As shown in FIG. 10B, candidate faces 1007, 1008, 1009, 1010 may be identified based on currently selected face 1001. In FIG. 10C, the face 1009 corresponding to traversing back to the previous face may be eliminated from the candidate faces since it shares the “from edge” 1003. Additionally, all of the faces 1008, 1010 that share a vertex with the “from edge” are eliminated since the newly indicated direction is moving forward, and not changing directions.

The next selected face will not share an edge or a vertex with the previous face since sharing an edge or vertex would require a change in direction (turning to a side of the currently selected face 1001), and it has been determined that the traversal is proceeding forward. Thus, all faces 1008, 1010 which share a vertex with the “from edge” 1003 are eliminated. As shown in FIG. 10D, there may be only one candidate face 1007 remaining after the other faces have been eliminated using the determinations above.

For comparison with the stored bearing vectors, an edge associated with a particular shared vertex of the currently selected face and each of the candidate faces may be used to determine a face vector for each candidate face traversal. For example, in FIG. 10D, a face vector from the upper right (or upper left) vertex of face 1001 (in the display perspective) and extending toward candidate face 1007 may be used for evaluating candidate face 1007 in comparison with the stored bearing vectors. In other embodiments, the corresponding centers of each face may be used to determine a face vector between the faces for each candidate face traversal. For example, in the example of FIG. 10D, a face vector may be determined from the center of face 1001 to the center of face 1007 to evaluate candidate face 1007 with respect to the stored bearing vector. In other embodiments, for example if no center is defined for a particular face, a face vector may be defined based on an axis orthogonal to a shared edge between face 1001 and face 1007. In the example of FIG. 10D, the face vector corresponding to candidate face 1007 may be most similar to the stored bearing vector for the up direction, and face 1007 may be selected as the next face selection.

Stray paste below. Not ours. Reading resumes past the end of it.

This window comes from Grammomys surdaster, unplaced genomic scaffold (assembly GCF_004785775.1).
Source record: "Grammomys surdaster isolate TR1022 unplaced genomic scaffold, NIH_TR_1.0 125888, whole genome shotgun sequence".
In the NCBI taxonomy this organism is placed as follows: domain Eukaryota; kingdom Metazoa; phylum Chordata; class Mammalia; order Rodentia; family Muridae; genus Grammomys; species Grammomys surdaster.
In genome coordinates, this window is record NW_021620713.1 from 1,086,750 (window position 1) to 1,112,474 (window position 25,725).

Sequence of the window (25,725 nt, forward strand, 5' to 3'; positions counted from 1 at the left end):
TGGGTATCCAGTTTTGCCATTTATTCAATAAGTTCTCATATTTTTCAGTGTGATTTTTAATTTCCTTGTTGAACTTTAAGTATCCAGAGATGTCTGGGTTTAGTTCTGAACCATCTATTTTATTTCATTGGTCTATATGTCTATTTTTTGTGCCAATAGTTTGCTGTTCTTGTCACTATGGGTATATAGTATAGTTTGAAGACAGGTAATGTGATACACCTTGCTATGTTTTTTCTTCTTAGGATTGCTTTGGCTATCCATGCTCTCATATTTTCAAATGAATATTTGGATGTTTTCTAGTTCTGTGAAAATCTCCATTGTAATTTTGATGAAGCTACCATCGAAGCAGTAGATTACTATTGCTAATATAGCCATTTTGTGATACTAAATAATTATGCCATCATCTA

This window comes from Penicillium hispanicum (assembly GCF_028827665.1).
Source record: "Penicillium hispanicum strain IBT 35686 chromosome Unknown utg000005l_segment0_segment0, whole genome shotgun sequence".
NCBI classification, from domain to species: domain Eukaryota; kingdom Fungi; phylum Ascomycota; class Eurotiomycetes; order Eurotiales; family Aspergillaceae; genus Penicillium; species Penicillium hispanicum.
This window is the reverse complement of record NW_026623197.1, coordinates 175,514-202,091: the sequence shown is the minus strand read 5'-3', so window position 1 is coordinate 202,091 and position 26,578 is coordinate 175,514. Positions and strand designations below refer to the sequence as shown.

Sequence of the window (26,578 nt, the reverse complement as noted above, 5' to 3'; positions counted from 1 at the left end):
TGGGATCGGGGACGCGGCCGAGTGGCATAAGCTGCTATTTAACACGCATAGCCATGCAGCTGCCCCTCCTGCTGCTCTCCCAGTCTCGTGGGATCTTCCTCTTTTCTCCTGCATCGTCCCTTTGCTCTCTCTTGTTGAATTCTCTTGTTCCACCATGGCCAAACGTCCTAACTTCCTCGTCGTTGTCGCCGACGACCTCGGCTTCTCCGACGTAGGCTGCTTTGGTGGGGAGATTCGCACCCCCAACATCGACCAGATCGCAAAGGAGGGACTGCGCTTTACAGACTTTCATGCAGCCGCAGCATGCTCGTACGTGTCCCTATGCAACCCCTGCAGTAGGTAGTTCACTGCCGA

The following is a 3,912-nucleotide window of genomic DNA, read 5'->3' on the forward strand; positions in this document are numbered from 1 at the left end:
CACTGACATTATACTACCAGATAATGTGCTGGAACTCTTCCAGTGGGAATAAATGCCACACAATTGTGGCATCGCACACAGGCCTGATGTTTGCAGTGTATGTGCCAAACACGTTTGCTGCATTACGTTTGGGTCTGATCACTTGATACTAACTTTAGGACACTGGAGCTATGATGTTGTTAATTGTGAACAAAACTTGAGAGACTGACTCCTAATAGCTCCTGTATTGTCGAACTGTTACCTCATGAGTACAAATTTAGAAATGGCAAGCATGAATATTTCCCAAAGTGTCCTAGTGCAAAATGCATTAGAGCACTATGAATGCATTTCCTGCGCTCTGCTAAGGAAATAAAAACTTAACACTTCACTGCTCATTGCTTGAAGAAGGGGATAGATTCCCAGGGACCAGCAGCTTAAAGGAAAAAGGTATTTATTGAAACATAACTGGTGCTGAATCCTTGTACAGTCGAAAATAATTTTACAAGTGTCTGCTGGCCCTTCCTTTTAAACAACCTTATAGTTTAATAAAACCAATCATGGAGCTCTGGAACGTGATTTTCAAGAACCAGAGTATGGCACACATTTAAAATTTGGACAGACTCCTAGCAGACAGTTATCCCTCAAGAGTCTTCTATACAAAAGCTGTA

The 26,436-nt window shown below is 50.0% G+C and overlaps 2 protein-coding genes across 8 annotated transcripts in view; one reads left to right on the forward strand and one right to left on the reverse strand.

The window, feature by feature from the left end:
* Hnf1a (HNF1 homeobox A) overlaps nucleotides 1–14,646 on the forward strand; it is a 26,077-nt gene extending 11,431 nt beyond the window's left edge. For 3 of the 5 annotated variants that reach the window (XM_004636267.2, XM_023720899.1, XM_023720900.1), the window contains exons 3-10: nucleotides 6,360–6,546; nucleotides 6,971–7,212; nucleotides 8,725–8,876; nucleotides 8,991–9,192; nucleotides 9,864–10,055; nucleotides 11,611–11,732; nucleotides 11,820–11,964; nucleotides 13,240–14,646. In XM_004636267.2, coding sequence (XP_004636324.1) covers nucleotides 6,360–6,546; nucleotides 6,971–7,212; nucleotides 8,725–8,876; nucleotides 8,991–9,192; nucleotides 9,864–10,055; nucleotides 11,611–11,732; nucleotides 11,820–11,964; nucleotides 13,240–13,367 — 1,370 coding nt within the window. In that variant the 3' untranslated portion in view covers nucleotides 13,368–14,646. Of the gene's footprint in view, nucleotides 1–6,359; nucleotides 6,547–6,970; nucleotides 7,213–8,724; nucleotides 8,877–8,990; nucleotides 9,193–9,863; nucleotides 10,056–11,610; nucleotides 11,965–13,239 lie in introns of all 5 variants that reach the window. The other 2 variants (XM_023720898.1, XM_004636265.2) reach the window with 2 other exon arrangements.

In the above embodiments, each traversal selection of a next component has been discussed in response to a particular input received which indicates a desired direction of traversal selection. However, other embodiments of the present disclosure include traversal selection of components which is expanded in a particular direction with limited or no additional input. For example, in one embodiment, a component of a geometric model may be initially selected (with respect to the display perspective), and in response to a particular input or a selected option, a repeated traversal selection may be performed and expanded in one direction from the initially selected component. The expanded traversal selection may terminate at a set length, it may continue until it loops back to the initially selected component, or it may continue until it reaches a point where additional traversal selection is not possible. These embodiments may enable a user to quickly and easily select a group of components for modification of the geometric model.

Referring to FIG. 11A, an example of the expanded traversal selection is shown. A portion corresponding to an eye and ear of a character is shown at 1100. A user may initially select initial vertex 1101a, for example with a mouse, a pointer, a stylus, or the like, as discussed above. Using an input modification key (for example, holding down a SHIFT key, or selecting a selectable option for expansion traversal selection), the vertices in one direction from the initial vertex 1101a, and the selection may be expanded until a predetermined limit of selections is reached at 1101i.